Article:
I can go for like a four hour, even five hour run with no fuel other than water and electrolytes. Then I'm fat adapted enough I don't need to get any more fat adapted than that, because I can't eat during a race and everyone else is going to be so like I don't. I need to get more fat added that from a performance standpoint. So when I get to that point, then it's like how many, how many carbohydrates can I bring back to kinda, give me that extra knowledge or that extra fuel substrate on have you ever tried, mixing exogenous ketones with carbohydrates? um Greenfield was talking about that he doing steroids. There was incredible yeah there again he's made he's a maniac yeah, there's a who else was. It was a dominant d Augustine always plan all that stuff, quite a bit too or he might have helped he might help with those the Cree mission of some of that stuff. I know there was uh. I'd have to look back in my emails and stuff, but I actually had there was a guy who is doing a real clinical version of the exogeneous Ketones
and he had sent me one awhile back to kind of do a little test for him and and it was like just this little Canis, there are of exogeneous ketone and you wanted me to kind of check. My ketones, when I woke up in the morning, take that test minutes later and then test again after my reset like a ketone ester yeah, I think so. It's super potent stuff taste like Godzilla's, Dick, Matt Brown brought some of that in it's like movie at. Did you test for keytones when you took it? I didn't have a monitor on me, but it tasted terrible, but I felt great after it was out- and you have to take it with glucose yeah yeah see, I think, that's maybe that's where I messed up, but besides that, like my ketone level shot up. I woke up that morning. I think I was at like one Milla moles or something like that. I took that exogeneous ketone and fifteen minutes later. I test as a three point: seven normals wow, so it was like okay stuff, yeah. It work, but I don't know
here's! What here's! My question is with that stuff from a performance standpoint is like it's. People are looking at that kind of, I think more, like an electrolyte where it's like. I take this on top of my energy source, whereas that's actually an Nrg fairly potent one two so like when I'm out there racing and I'm trying to kind of limit to eat a certain amount so that I kind of keep that nrg where I want it, but I'm also trying not to go overboard, because I don't want digestive stress, that's interesting so like as you're running you have to maintain like a certain amount of food in your system, but you don't want to have a large meal. Yeah yeah 'cause like basically the way it simply simply put it like digestion requires blood volume. You know to move into your gotten like digest the food. So when you're running, especially when it's hot, your body is also trying to use your your blood volume for muscle, function and cooling, and things like that so by
introducing another use for that blood volume. Your body's problem is, is running out. Resources to kind of make all those things run smoothly. Which, why a lot of times in ultramarathons people find out like they have the worst luck with like throwing up. In stomach issues when it gets really hot out, because their bodies gotta go double down on the cooling side of things with the blood volume and then it's like well something's gotta give so just pukes up everything you put in your stomach wow. Yeah. So is there a way to mitigate that eat? Less So when you, when, if you're running like what's a size portion like what it, what would you do? Save you doing a hundred miler yeah and you have to pause for fuel on You know I'll I'll, typically aim for around a hundred and two one calories calories an hour when I'm doing doing a hundred miler in into kind of put that in perspective, when I was high carb. I was aiming for three four and sometimes even five hundred calories an hour. So when I kind of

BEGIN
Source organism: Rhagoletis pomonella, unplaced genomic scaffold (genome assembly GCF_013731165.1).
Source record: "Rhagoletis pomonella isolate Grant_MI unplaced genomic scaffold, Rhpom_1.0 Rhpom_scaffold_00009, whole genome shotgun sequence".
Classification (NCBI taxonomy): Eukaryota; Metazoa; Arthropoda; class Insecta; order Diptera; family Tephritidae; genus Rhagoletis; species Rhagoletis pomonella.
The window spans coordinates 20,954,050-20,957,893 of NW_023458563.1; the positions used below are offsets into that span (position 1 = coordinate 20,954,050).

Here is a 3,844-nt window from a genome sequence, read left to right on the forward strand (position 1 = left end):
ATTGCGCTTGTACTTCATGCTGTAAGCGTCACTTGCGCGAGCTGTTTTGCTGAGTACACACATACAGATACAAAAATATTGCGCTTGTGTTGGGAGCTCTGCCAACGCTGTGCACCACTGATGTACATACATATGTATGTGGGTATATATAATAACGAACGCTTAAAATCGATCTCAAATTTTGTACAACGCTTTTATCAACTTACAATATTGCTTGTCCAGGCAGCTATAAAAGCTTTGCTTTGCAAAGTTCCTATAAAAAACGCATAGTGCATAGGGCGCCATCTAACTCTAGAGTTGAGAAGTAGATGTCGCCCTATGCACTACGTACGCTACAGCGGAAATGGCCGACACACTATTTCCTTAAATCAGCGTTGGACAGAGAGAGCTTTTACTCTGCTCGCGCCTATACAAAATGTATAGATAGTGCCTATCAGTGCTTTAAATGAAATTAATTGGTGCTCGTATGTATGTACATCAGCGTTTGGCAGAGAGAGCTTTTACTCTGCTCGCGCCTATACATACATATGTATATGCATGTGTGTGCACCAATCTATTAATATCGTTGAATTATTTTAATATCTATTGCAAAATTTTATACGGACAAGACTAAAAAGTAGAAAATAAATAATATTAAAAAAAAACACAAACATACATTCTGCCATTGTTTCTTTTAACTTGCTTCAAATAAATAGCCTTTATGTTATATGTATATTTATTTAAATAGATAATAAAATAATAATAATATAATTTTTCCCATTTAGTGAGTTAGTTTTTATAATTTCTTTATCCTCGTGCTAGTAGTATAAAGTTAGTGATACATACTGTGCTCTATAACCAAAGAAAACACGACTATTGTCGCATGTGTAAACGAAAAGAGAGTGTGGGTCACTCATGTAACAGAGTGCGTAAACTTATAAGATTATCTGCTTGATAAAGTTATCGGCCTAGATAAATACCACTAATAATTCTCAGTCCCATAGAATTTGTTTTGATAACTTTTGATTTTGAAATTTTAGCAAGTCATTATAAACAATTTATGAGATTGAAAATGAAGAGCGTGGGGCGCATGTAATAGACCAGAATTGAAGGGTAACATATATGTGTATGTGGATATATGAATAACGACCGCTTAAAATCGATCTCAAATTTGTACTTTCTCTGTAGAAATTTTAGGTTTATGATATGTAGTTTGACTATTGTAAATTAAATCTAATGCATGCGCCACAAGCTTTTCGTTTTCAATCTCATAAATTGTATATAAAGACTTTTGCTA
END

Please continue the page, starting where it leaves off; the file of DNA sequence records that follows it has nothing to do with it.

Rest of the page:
went into the approach where fat was my primary fuel source, the the need for that hydrate essentially got cut in half, if not more in for me, that's a win as long as energy levels are the same because it means I have to eat less during the race is one less logistic thing. One less potential stomach issue. So what's up a typical meal, a typical likely running. While I'm running I usually stick to like the like water base, stuff so like I'll use, a product called accent fuel five and it's actually like a really really high level sports drink with, like a varying, it's got its its carbohydrate based, and I can tell you why I use carbohydrates instead of fats during a race in a minute too, if you want, but it's like five different types of kind of carbon Great that release at varying points. You get some that's kind of a little quick jolt and others that are more sustained, like kind of like a sweet, potato type of a release, so I'll be just trickling, in so like, if I'm doing like
One hundred miler and, let's say I'm a meaning for like thirty to forty ounce, is of water per hour to kind of stay, top hydration I'll. Put put you know to like a hundred or two, Cal is with that stuff in that water. So then, I'm kind of killing two birds with one stone and getting my fuel and as well as tide rating at the same time. So What and why you taking carbohydrates, while you're running instead of fats yeah. So that's the other thing like and I see this as as somewhat of a. I don't know if it's an issue necessarily, but it's an interesting thing for at that, at the very least, is when you, when I talk to folks who are like really to the high fat approach. You know some of them are like zero carb or, like really ketogenic all the time. Twenty four slash, seven taking in like fat sources during a race and I've never understood that just because when you get your body's energy systems during a race like you have your glycogen stores, and then you have body fat and I think a lot of people kind of,